Why’s it so hard to vote in Virginia?

Virginia once had the dubious distinction of being called the “second hardest state to vote in.” While it’s still harder to vote in Virginia than some other states, it is making significant progress.

Earlier this year, Virginia enacted new legislation that greatly expanded voter access. The new laws:

Despite these awesome, enfranchising new laws, voting in Virginia may still be difficult due to:

If you’ve already voted, woohoo! You’re a real dynamo for not letting these challenges deter you.

If you haven’t voted yet, you now know some of the difficulties you may face. Armed with Virginia voting knowledge, though, you can be prepared to vote like a total boss.

We want to help you make sure your ballot’s cast and counted. So, keep reading to find out all you need to know to vote in Virginia.

Before You Vote: Make Sure You’re Registered

Before you can request a ballot or vote, you need to be registered to vote. The address that you register with dictates what’s on your ballot and where you vote.

Go Vote!

You have a lot of options when it comes to how, when and where you can vote. We encourage you to vote early if you can, to avoid crowds and ensure your ballot’s received before the deadline.

Voting by Absentee/Mail-In Ballot

Voting by absentee or mail-in ballot is available to all Virginia voters; no excuse is needed.

  • The deadline for requesting an absentee/mail-in ballot has passed. If you didn’t request your ballot by October 23, you’ll need to vote in person, early or Election Day.
  • Read and follow the instructions for completing your ballot.
  • Your ballot can be returned to your local registrar’s office by mail or in person (registrar’s office, official ballot drop-box or at a polling station). Find your registrar’s office.
  • Your municipal clerk’s office must receive your ballot by 7pm on Election Day.
  • If returning your ballot by mail, the recommendation is to post it ASAP. It must be postmarked on or before Election Day and received by the registrar by noon on November 6th.
  • If you’re a first-time voter who registered by mail, there may be applicable restrictions to you voting absentee by mail.

Early Voting In Person

Early in-person voting is open to all Virginia voters; no excuse or application is needed.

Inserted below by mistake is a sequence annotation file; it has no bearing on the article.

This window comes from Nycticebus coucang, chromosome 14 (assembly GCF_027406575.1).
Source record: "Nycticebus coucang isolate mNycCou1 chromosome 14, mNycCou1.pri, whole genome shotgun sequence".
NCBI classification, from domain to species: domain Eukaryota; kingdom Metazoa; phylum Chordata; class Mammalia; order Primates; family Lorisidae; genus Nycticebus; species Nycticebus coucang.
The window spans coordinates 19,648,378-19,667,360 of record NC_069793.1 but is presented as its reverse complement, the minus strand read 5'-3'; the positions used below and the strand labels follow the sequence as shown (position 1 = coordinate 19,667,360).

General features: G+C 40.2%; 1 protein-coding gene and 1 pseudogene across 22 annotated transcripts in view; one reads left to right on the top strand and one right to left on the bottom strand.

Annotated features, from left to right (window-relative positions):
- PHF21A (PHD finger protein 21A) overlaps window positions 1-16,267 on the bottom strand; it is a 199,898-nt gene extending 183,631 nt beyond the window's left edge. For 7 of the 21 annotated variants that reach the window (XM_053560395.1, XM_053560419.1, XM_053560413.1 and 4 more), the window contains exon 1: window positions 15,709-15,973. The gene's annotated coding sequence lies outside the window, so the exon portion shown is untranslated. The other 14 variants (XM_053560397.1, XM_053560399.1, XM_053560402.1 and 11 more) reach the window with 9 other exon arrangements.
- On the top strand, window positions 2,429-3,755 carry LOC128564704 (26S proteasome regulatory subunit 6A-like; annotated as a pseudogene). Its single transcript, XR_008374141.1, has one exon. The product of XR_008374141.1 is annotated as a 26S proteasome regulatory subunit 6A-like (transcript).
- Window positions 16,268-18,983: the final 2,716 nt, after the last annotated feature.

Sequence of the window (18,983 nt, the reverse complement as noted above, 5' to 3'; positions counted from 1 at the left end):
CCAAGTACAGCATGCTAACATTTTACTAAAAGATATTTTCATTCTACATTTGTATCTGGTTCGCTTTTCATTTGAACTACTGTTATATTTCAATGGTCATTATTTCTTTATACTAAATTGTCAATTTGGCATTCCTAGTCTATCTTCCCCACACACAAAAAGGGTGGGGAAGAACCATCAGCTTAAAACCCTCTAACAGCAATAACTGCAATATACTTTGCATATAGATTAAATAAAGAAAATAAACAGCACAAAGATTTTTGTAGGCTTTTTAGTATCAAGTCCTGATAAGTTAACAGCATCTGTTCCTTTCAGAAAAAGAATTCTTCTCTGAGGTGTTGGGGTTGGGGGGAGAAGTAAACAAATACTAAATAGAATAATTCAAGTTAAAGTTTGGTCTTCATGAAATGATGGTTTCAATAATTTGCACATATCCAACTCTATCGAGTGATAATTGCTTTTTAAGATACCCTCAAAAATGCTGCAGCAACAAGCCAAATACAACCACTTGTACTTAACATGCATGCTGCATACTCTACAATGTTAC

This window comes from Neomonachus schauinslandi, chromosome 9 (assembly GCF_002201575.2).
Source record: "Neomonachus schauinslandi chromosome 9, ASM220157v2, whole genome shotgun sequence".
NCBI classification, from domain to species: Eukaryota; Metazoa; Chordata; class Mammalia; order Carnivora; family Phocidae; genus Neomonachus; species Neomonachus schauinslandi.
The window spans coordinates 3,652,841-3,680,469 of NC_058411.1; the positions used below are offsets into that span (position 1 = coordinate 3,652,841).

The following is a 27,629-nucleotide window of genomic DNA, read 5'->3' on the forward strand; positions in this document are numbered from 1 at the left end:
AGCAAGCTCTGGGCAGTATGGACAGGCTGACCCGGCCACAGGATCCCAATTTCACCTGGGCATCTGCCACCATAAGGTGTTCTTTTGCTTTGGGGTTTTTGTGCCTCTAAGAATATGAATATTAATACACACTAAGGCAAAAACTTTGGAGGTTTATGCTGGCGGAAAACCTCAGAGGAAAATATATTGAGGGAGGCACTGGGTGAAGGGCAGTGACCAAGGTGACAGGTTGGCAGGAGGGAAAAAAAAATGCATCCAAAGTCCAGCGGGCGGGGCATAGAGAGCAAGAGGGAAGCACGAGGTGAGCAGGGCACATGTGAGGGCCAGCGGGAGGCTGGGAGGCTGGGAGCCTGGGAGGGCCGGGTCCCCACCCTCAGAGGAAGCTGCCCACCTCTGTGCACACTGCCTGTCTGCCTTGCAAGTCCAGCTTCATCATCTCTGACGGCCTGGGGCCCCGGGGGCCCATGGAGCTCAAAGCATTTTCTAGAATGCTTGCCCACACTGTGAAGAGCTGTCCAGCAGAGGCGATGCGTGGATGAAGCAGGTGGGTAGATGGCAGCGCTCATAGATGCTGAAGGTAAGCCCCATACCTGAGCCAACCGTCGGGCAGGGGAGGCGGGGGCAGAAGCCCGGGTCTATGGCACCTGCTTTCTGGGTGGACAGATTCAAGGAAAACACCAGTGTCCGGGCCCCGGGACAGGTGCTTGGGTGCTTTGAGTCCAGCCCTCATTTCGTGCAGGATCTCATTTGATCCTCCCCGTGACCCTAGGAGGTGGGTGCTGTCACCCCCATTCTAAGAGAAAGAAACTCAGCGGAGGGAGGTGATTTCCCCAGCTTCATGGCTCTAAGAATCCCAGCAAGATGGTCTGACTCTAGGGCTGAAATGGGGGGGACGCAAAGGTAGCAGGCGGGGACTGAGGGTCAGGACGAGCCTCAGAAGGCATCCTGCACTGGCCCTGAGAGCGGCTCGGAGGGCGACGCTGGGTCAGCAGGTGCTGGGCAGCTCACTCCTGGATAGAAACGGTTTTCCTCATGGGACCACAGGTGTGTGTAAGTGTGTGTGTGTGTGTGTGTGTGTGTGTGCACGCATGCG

• Early voting is open through October 31.
  • You’ll cast your vote at your registrar’s office or a satellite voting location
  • You’ll need to provide your name, address and an acceptable ID or sign an ID Confirmation Statement.

Election Day Voting In Person

We get it — voting in person at an official polling station on Election Day can be very exciting. The key to making the day a success is being prepared.

Voting in Person: COVID-19 Precautions

Voting IRL can be as safe as going to the grocery store. The key is to follow CDC guidelines for coronavirus prevention and good ol’ common sense. To recap, though, here are the highlights:

  • Before you go to the polls, screen yourself for any new symptoms of COVID-19. If you feel ill, do not go to the polling place! (You don’t want to chance getting others sick.) You should be able to find an alternate way to vote.
  • Observe social distancing. Try to keep at least 6 feet between yourself and others.
  • Minimize the number of surfaces you touch and the amount of time you’re touching them.
    • Bring your own pen.
    • Bring some cotton swabs. You can use them to push buttons on the voting machines (if your machine has buttons).
    • Consider wearing disposable gloves.
  • Bring your own hand sanitizer. Disinfect your hands when you enter and leave the polling place.
  • Wear a face covering. Make sure it’s over your nose and mouth. Some people also like to wear a face shield or other eye protection.


Virginia’s a state with a bad rep when it comes to voter access. Thankfully, sweeping voting reform laws were passed in July. So, hopefully you’ll find it much easier to vote this November.

It’s beyond important that your voice is heard by having your vote counted. Be sure to welcome in these new voter-friendly laws by taking advantage of them! To do so, make a voting plan. The info above for voting by absentee or in person (early or on Election Day) should help.

And, here are some quick links to more great resources:

Get your friends and family involved, too! Staying civically engaged can be simple and enjoyable. And, if you need some ideas on how to have a winning Election Day, check out these tips.

Let’s #IGNITEthevote together! The first step is preparing yourself to vote in your state.